In memory of MF DOOM: Your favourite rapper’s favourite rapper

Swathes of tributes poured in for Daniele Dumile aka MF DOOM on New Year’s Eve, December 2020 after the underground hip hop and music world learned that one of its greatest moguls had passed away. Dumile’s death at age 49, was said to have happened on the 31st October by his wife on his Instagram and later confirmed by his representative. As if we thought that 2020 couldn’t already get worse, this seemed to be the nail in the coffin. 

Many of hip hop’s current artists and hip hop appreciation accounts took to Instagram and Twitter to post pictures and publicise messages of support, as well as citing DOOM lyrics in solidarity with Dumile’s family.

A plethora of artists from across the entertainment industry paid tribute. Among those was Playboi Carti, whose album released last week referenced DOOM and whose musical style could not be further from DOOM’s archetypal form of rapping – demonstrating the pioneer Dumile’s far-reaching influence across rap’s ever broadening spectrum. 

Just weeks after the new Grand Theft Auto soundtrack to The Cayo Perico Heist was released on the 15th December featuring a deft collaboration with BADBADNOTGOOD entitled The Chocolate Conquistadors, DOOM’s demise shocked many.

DOOM had worked with countless artists across the many years he was active. Starting out in the 1980s under the pseudonym Zev Love X, Dumile formed KMD (Kausing Much Damage) together with his brother DJ Subroc and Rodan (who was later to be replaced by Onyx the Birthstone Kid). Under the alias Zev Love X, he worked on a verse at the age of 18 which featured on 3rd Bass’ second 1989 single, The Gas Face. KMD later gained fame for what was to be known as their cult hit, Peach Fuzz, dropped in 1991 during what Ta-Nehisi Coates deemed the “halcyon days” of Hip Hop or, to use the more widely used phrase, the ‘Golden Age of Hip Hop’. The group dissolved following the tragic death of Dumile’s brother DJ Subroc, who died in a car accident in 1993.

KMD: From Left to Right: Zev Love X, DJ Subroc & Onyx the Birthstone Kid (Image Credit: Discogs)

However, DOOM was not afraid of collaborating with new artists, despite a life filled with tragedy – his son King Malachi Ezekiel Dumile died in 2017. He created and co-authored many projects: Czarface Meets Metal Face allied with Czarface, Danger Doom — Danger Mouse, Doomstarks — Ghostface Killah, JJ Doom — Jneiro Jarel and NehruvianDoom — Bishop Nehru.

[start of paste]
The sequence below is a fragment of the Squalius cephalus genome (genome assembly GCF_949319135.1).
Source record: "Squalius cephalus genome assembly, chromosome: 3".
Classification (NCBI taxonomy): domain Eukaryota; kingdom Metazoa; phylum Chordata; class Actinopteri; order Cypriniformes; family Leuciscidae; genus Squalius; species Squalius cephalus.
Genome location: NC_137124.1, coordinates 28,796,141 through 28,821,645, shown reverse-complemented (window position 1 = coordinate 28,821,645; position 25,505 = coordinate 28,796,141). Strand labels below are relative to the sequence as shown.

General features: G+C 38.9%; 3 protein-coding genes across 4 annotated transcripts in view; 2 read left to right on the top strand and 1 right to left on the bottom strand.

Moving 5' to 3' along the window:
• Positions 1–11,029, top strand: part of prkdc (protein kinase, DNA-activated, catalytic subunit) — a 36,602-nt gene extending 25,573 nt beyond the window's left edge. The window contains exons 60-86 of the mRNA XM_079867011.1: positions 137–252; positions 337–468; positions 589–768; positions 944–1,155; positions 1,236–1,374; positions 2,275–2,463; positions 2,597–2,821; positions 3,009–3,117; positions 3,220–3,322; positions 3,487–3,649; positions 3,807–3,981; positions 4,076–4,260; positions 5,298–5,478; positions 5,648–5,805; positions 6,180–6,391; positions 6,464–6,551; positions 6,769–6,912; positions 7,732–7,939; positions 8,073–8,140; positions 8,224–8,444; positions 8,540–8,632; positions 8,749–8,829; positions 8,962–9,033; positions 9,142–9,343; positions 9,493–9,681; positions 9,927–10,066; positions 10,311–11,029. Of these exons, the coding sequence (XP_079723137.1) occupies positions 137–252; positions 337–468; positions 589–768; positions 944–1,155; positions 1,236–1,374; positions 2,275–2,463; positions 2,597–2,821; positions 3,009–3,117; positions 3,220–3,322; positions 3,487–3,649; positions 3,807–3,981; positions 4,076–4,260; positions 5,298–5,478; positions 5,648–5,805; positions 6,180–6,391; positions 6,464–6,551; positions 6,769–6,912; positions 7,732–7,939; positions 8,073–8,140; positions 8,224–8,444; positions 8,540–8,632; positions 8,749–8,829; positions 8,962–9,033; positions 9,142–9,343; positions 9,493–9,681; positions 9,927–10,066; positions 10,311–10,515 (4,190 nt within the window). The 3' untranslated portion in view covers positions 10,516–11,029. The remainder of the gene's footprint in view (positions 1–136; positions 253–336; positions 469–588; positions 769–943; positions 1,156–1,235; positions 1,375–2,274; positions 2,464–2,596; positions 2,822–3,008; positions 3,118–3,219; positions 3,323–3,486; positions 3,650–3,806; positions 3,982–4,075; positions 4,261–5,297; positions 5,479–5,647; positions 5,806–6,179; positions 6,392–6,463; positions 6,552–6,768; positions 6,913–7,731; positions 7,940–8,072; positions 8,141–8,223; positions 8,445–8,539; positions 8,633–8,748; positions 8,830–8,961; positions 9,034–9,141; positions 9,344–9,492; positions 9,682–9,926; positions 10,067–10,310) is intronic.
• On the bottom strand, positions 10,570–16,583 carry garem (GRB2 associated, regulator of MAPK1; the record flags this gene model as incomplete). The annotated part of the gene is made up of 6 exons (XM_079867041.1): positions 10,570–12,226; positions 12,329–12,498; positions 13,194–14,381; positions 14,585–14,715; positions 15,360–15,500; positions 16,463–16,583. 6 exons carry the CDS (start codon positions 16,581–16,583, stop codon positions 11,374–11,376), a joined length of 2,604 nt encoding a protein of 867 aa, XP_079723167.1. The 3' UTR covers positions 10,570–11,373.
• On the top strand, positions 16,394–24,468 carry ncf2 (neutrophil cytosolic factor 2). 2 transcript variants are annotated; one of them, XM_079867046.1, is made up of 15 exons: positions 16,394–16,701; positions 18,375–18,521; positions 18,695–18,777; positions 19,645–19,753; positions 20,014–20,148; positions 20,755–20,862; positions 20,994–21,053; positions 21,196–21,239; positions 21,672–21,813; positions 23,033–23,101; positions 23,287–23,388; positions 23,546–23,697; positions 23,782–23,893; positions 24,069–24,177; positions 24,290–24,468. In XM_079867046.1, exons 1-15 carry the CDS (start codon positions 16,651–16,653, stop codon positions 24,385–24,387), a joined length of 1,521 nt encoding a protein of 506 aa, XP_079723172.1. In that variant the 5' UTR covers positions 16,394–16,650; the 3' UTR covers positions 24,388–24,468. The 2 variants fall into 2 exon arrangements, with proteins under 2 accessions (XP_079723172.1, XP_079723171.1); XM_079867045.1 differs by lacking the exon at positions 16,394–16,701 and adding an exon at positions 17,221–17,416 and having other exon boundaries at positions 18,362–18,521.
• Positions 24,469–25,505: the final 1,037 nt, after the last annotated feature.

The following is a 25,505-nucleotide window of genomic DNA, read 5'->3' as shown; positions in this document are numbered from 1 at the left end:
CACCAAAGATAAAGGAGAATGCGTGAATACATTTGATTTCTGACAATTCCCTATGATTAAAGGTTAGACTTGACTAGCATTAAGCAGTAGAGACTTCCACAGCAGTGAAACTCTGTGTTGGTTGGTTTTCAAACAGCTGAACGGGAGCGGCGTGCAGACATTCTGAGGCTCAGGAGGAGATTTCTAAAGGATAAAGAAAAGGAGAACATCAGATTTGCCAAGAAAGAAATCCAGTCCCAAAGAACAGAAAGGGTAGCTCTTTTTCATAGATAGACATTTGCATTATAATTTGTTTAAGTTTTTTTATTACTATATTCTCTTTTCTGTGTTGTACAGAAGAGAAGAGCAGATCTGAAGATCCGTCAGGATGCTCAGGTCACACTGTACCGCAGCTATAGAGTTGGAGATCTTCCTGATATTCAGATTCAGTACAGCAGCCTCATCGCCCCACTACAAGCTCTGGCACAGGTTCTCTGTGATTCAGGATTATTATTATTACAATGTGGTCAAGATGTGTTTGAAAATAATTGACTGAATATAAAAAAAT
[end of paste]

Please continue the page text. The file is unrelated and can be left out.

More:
The masked rapper was king of many monikers, King Geedorah, MADVILLAIN, Metal Face, Metal Fingers and Viktor Vaughn adding to his already prolific portfolio. His hidden identity correlated to his pursuance of a particular narrative, one where an artist’s music would sell their work instead of their celebrity profile. DOOM had adopted a lowkey profile, and in an interview for Red Bull Music Academy in 2011, Dumile stated his mask was a way of controlling the story surrounding his public persona. 

Often Dumile would often have others controversially stand in for him during gigs, dubbed by paying fans ‘Doomposters’, and in conversations with friends about DOOM, Dumile would never reveal his hidden identity, much like Peter Parker or Bruce Wayne. The superhero façade linked to DOOM’s mask, which was modelled on the villain Dr. Doom from the Fantastic Four comics. While other hip hop personas adopted alluded to drug kingpins or outlaws, DOOM chose comic book villain. His niche nerdcore approach even extended to rhyming over samples of the Scooby Doo theme tune. Comic rhyming couplets intermeshed with serious rhythms contributed towards DOOM’s overall aesthetic. 

Daniel Dumile aka MF DOOM poses for the album artwork for Madvillainy (Image Credit: Genius)

Primarily, DOOM should be remembered for his genre-defining underground hip hop, exemplified through his deft lyricism over skilfully crafted beats. His raspy baritone lyricism proved enigmatic to some but was lauded by others. Arguably MADVILLAINY, the metal-fingered villain’s 2004 project with LA based producer Madlib (Otis Jackson, Jr.), epitomises his style and will be what fans remember him most by. The duo combined for what has rightly been considered as one of hip hop’s best albums released during the twenty-first century. After the untimely demise of Dumile, Madlib’s latest single, Road of The Lonely Ones, strikes a heightened emotional chord.

“On Doomsday—ever since the womb, till I’m back where my brother went / That’s what my tomb will say”

Daniel Dumile (January 9th, 1971 – October 31st, 2020)

Hero or villain, his legacy will live on. Just remember ALL CAPS when you spell the man name.

(Featured Image Credit: Lex Records)